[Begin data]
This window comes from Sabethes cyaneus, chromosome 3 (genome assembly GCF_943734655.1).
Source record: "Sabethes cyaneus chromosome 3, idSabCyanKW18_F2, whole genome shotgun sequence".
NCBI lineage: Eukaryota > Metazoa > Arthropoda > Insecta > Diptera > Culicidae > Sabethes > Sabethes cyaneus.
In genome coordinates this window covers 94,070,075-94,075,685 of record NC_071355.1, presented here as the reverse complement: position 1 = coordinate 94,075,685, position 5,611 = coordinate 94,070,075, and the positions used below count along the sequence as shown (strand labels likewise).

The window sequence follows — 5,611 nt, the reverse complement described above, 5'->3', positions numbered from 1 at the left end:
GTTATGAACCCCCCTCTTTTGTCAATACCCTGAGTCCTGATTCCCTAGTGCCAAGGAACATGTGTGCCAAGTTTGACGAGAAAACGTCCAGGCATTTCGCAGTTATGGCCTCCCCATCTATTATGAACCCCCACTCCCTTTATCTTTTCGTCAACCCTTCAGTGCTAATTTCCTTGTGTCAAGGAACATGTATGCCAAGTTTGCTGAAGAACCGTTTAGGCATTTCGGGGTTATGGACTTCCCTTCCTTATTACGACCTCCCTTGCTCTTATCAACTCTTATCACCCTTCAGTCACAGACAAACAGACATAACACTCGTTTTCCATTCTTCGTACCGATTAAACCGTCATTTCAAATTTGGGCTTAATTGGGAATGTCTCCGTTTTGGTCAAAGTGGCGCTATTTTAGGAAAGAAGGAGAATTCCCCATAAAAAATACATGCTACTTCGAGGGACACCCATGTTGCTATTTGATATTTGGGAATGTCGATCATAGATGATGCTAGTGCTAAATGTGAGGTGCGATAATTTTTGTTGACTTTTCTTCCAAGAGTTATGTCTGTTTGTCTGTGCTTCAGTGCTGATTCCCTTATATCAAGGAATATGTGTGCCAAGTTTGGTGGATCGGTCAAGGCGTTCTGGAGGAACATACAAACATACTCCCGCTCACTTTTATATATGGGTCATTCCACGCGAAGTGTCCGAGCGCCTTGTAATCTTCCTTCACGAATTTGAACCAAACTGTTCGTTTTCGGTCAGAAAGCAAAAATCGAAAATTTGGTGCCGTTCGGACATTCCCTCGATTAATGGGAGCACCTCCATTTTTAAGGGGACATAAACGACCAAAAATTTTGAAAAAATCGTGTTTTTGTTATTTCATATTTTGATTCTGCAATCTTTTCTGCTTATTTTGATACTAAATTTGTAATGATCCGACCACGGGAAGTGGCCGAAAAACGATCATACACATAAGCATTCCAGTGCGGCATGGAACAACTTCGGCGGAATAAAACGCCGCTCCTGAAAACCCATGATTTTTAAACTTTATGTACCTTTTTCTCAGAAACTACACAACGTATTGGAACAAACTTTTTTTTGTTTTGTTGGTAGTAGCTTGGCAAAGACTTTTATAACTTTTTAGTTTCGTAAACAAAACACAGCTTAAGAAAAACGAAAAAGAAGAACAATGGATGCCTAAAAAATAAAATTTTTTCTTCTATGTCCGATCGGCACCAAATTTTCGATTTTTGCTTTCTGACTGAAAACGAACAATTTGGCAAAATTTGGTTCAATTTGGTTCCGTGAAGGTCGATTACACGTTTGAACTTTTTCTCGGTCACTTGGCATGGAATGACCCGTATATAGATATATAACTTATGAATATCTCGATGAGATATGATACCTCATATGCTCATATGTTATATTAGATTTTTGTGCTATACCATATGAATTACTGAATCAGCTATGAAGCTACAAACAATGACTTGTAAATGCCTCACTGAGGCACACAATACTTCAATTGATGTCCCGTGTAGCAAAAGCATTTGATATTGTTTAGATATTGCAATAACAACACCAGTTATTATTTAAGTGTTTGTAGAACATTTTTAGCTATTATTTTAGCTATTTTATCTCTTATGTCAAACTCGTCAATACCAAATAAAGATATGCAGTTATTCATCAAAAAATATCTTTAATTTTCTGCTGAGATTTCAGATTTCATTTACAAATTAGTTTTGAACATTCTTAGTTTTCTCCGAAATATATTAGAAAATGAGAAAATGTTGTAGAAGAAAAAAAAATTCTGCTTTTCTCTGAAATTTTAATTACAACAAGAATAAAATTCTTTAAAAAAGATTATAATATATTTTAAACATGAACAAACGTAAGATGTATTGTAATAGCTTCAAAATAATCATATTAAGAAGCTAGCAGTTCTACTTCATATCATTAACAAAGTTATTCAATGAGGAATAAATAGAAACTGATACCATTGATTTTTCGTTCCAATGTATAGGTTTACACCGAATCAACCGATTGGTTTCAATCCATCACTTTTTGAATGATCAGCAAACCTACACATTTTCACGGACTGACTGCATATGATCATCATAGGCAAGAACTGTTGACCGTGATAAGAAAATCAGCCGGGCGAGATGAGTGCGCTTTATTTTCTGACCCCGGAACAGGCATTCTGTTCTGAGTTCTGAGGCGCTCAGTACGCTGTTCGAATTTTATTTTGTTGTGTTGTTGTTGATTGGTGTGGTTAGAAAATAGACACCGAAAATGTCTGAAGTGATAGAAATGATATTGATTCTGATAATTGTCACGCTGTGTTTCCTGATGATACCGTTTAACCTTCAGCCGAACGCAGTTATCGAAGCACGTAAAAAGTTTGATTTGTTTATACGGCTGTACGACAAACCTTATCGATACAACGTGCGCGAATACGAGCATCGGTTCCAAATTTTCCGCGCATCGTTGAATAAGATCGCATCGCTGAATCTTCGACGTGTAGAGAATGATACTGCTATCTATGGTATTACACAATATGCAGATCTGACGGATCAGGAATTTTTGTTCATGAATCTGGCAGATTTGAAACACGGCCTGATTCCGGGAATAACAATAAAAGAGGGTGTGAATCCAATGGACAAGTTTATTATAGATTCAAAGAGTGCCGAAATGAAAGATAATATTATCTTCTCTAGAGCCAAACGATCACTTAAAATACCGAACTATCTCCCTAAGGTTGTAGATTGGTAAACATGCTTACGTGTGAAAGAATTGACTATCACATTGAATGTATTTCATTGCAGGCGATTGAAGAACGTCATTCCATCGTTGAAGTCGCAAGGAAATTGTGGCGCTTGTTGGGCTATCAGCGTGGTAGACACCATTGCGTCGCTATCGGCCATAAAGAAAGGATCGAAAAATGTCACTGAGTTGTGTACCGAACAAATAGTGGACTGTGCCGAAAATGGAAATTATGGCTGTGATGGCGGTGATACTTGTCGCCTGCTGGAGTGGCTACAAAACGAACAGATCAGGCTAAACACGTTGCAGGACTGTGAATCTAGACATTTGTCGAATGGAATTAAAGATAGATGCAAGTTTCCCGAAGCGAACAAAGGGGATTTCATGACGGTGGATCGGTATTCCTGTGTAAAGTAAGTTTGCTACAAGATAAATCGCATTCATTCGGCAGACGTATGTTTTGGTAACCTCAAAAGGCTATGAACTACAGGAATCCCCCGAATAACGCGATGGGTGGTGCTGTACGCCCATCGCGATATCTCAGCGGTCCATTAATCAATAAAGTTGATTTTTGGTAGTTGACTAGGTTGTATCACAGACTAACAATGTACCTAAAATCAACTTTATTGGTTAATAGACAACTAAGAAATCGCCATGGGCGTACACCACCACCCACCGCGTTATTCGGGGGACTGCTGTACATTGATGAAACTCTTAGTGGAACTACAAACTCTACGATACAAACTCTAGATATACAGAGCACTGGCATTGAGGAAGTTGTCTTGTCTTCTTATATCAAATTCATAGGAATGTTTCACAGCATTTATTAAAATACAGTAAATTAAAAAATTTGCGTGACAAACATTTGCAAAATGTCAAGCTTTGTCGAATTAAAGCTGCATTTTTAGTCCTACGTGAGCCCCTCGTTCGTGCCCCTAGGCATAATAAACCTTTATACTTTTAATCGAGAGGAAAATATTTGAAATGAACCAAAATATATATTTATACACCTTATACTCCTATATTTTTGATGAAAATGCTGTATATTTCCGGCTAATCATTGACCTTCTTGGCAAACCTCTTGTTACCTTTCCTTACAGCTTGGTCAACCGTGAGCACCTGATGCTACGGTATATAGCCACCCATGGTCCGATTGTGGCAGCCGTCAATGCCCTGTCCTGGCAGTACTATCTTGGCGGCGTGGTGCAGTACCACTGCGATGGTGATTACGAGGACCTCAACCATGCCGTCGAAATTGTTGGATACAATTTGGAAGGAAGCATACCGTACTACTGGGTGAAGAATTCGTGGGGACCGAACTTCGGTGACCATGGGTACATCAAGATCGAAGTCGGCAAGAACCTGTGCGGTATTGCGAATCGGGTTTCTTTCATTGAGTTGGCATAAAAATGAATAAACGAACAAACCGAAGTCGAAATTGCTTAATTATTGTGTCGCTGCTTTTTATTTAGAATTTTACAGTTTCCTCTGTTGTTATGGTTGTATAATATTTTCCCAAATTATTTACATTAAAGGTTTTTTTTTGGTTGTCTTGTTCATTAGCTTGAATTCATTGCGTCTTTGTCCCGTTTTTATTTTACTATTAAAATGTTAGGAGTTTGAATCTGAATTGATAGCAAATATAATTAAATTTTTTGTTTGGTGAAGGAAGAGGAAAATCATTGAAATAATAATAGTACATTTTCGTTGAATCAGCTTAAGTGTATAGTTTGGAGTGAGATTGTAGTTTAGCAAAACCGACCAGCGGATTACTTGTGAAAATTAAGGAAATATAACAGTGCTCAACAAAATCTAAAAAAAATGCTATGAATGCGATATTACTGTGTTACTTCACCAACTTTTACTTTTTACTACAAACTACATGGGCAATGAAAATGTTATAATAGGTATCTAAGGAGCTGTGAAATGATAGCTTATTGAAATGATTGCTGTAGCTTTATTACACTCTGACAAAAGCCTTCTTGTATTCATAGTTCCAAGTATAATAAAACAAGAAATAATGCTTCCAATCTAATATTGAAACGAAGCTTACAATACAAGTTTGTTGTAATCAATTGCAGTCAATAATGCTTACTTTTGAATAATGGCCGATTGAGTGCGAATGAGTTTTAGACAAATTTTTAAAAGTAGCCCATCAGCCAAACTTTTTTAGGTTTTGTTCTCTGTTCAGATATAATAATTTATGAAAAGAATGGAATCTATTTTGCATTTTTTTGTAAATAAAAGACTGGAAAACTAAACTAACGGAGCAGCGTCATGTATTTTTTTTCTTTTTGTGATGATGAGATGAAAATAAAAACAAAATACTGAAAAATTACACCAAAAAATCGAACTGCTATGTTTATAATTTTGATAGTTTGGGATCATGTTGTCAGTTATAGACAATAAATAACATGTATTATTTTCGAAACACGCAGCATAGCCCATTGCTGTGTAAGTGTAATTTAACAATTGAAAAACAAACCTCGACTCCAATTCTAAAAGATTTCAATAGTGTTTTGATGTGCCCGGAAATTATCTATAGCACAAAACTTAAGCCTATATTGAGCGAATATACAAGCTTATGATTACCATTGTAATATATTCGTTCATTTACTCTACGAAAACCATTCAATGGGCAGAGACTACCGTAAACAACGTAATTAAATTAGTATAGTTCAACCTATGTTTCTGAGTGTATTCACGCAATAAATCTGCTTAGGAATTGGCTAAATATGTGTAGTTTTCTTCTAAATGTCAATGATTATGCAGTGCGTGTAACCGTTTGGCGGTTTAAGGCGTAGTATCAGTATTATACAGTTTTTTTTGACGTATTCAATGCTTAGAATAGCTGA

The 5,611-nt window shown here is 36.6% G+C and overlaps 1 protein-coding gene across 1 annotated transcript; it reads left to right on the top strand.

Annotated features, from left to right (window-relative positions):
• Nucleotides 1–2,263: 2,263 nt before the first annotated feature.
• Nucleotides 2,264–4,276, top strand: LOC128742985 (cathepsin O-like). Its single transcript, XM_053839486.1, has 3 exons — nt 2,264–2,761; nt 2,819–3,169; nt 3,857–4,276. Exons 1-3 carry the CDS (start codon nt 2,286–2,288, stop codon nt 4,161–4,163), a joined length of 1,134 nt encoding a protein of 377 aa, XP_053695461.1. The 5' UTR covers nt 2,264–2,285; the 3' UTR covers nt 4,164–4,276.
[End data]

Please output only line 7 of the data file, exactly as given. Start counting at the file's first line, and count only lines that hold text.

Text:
The 5,611-nt window shown here is 36.6% G+C and overlaps 1 protein-coding gene across 1 annotated transcript; it reads left to right on the top strand.